Lord Clive Class Monitor (1915)

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Armament

The ships were armed as follows.[1]

As built:

Sir Thomas Picton:

  • two B.L. 12-in
  • two 12-pdr 12 cwt Q.F. guns[Inference]

Sir John Moore and Prince Rupert:

  • two B.L. 12-in
  • two 12-pdr 12 cwt Q.F. guns

Prince Eugene and General Craufurd:

  • two B.L. 12-in
  • two 3-pdr Vickers H.A. or two 3-in H.A. Mark II

Earl of Peterborough, Lord Clive and General Wolfe:

  • two B.L. 12-in
  • two 2-pdr pom-poms

In November 1918:

Sir Thomas Picton:

  • two B.L. 12-in
  • two 12-pdr 12 cwt Q.F. guns[Inference]
  • one 6-in Mark XII

Sir John Moore and Prince Rupert:

  • two B.L. 12-in
  • two 12-pdr 12 cwt Q.F. guns
  • two 6-in Mark VII

Prince Eugene:

  • two B.L. 12-in
  • two 3-pdr Vickers H.A. or two 3-in H.A. Mark II
  • two 6-in Mark VII

Earl of Peterborough (unchanged):

  • two B.L. 12-in
  • two 2-pdr pom-poms

Lord Clive:

  • one B.L. 18-in
  • two B.L. 12-in
  • two 6-in Mark VII
  • two 2-pdr pom-poms
  • two 3-in H.A.

General Wolfe:

  • one B.L. 18-in
  • two B.L. 12-in
  • four 4-in Mark IX
  • two 2-pdr pom-poms
  • two 3-in H.A.

18-inch Monitors

The delivery and installation of 18-in guns suffered from a frustrating series of delays. When the guns were first to be tried in Silloth on May 17th, the rammer motor was found too weak to seat the projectile. Nine days later, a more powerful motor made firing trials possible.

General Wolfe conducted the shipborne trials of the 18-in gun off the Isle of Wight on August 7th, 1918. Though the specification was a mere one round per six minutes, the gun in General Wolfe could fire one round every four minutes, though it was noted to create a great deal of work in the shell room. Lessons taken from this resulted in alterations to Lord Clive.[2]

Rate of fire improved with wartime practice. On September 28th, the ship fired 45 rounds at the German-held coast with an average of 2 minutes 38 seconds. A further 18 rounds came the next day, and no delays due to breakdown resulted.[3]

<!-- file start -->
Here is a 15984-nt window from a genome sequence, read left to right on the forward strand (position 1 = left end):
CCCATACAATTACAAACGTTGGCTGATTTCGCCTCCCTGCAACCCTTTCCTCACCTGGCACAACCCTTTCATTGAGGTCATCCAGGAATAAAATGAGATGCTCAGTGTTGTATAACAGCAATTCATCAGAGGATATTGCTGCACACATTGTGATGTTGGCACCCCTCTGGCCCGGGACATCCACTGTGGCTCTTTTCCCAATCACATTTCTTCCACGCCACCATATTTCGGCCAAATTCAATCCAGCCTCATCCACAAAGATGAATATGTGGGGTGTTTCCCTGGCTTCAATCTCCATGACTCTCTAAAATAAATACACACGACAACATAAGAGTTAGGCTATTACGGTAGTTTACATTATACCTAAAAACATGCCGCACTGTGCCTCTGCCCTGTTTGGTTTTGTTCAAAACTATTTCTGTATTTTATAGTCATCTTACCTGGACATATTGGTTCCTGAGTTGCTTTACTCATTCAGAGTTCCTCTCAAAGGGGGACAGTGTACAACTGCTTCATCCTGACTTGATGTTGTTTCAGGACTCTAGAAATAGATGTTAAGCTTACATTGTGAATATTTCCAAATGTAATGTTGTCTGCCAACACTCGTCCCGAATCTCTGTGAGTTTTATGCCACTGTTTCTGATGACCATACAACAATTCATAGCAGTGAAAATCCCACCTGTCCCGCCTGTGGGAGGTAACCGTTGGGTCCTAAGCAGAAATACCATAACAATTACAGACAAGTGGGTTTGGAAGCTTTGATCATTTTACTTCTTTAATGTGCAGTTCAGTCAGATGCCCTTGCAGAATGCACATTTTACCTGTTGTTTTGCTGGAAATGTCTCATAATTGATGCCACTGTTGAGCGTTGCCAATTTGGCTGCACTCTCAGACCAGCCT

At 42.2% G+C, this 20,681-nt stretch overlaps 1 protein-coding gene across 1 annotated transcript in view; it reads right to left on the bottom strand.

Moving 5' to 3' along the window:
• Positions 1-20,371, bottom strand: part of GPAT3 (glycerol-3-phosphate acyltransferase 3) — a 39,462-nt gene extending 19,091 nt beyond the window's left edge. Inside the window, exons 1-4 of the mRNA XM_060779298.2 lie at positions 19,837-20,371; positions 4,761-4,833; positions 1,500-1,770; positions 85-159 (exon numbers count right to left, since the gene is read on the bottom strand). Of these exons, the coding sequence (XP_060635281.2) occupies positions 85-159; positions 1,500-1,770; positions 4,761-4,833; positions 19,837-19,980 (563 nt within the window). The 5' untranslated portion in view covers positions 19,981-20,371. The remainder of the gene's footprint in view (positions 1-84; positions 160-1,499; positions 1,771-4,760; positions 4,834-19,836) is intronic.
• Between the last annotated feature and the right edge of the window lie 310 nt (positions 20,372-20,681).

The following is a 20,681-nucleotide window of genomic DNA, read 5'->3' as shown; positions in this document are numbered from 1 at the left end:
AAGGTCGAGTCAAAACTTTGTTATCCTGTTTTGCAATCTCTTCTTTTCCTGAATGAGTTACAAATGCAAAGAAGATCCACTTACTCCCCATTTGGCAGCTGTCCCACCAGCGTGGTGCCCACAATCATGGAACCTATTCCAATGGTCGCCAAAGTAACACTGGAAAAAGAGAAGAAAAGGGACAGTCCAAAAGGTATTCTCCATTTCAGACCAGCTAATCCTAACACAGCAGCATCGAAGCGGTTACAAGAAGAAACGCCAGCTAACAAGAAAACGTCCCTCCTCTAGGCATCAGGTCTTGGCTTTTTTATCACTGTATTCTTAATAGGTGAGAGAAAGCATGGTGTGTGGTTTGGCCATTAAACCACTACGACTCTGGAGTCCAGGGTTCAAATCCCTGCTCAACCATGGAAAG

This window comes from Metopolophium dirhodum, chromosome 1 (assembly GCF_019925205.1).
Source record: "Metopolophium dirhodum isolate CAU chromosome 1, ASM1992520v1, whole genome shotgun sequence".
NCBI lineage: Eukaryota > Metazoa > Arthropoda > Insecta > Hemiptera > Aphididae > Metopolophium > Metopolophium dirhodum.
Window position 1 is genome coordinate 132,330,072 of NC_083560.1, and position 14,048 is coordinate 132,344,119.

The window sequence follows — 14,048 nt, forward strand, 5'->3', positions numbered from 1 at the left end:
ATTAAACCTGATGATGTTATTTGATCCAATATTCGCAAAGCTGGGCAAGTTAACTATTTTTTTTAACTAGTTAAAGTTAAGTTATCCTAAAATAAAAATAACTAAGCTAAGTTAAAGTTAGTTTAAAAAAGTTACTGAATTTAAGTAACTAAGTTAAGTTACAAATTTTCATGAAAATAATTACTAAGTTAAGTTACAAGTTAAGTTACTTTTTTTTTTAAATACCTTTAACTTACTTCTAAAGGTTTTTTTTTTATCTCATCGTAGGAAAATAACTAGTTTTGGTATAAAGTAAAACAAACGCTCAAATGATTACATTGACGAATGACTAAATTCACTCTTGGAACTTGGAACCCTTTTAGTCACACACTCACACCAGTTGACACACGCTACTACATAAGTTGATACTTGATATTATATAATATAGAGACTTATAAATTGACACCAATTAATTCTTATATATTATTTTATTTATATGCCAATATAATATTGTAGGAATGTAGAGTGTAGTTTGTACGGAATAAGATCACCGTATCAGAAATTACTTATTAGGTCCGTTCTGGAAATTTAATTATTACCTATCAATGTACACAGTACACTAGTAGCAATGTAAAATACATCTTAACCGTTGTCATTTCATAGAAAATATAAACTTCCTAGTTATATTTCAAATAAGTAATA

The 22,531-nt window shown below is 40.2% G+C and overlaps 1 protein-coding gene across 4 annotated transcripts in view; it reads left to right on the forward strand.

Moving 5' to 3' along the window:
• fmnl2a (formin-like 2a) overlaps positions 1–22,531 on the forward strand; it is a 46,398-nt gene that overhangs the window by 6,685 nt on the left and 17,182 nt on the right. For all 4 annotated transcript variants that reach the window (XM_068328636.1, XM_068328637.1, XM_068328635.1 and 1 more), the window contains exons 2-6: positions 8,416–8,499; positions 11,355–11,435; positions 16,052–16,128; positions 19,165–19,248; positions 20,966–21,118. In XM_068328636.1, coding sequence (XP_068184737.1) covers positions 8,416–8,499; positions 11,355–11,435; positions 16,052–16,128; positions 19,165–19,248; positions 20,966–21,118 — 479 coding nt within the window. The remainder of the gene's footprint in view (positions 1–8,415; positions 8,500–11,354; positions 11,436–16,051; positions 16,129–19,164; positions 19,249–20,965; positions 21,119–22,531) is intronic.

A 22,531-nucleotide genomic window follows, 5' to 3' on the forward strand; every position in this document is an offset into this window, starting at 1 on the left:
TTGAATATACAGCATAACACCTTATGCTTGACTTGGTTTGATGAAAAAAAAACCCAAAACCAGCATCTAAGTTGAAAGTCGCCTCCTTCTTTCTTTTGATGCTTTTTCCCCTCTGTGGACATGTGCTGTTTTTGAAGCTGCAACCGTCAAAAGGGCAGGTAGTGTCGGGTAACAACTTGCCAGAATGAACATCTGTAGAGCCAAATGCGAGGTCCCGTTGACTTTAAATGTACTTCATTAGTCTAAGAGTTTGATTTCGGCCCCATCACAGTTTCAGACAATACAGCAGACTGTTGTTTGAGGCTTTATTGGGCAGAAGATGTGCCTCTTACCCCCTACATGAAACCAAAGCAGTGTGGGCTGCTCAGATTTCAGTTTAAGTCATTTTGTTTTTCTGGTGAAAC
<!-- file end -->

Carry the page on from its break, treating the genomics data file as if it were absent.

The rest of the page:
Lord Clive had her gun fitted and ran her trials on October 13th, but cessation of operations against the Belgian coast left her without battle experience. A third gun meant for Prince Eugene was delivered to Portsmouth, but its fitting within her was cancelled on October 22.[4]

Fire Control

ARTS1915Plate109.jpg

Directors

ARTS1915Plate108.jpg

All eight ships were fitted with directors in 1915.[5] General Wolfe, Lord Clive and Prince Eugene were later fitted with 18-in guns, requiring their directors to be updated in 1918, although this new director was never fitted in Prince Eugene.[6]

See Also

Footnotes

  1. The Technical History and Index, Vol. 4, Part 28. p. 36.
  2. The Technical History and Index, Vol. 4, Part 28. p. 35.
  3. The Technical History and Index, Vol. 4, Part 28. p. 35-6.
  4. The Technical History and Index, Vol. 4, Part 28. p. 36.
  5. The Technical History and Index, Vol. 3, Part 23. p. 13.
  6. The Technical History and Index, Vol. 3, Part 23. p. 14.

Bibliography

  • Admiralty, Gunnery Branch (1917). The Director Firing Handbook. O.U. 6125 (late C.B. 1259). Copy No. 322 at The National Archives. ADM 186/227.
  • Admiralty, Technical History Section (1919). The Technical History and Index: Fire Control in H.M. Ships. Vol. 3, Part 23. C.B. 1515 (23) now O.U. 6171/14. At The National Archives. ADM 275/19.
  • Buxton, Ian L. (1978). Big Gun Monitors: The History of the Design, Construction and Operation of the Royal Navy's Monitors. Tynemouth: World Ship Society. (on Amazon.com and Amazon.co.uk).


Lord Clive Class Monitor
  Earl of Peterborough General Craufurd General Wolfe Lord Clive  
  Prince Eugene Prince Rupert Sir John Moore Sir Thomas Picton  
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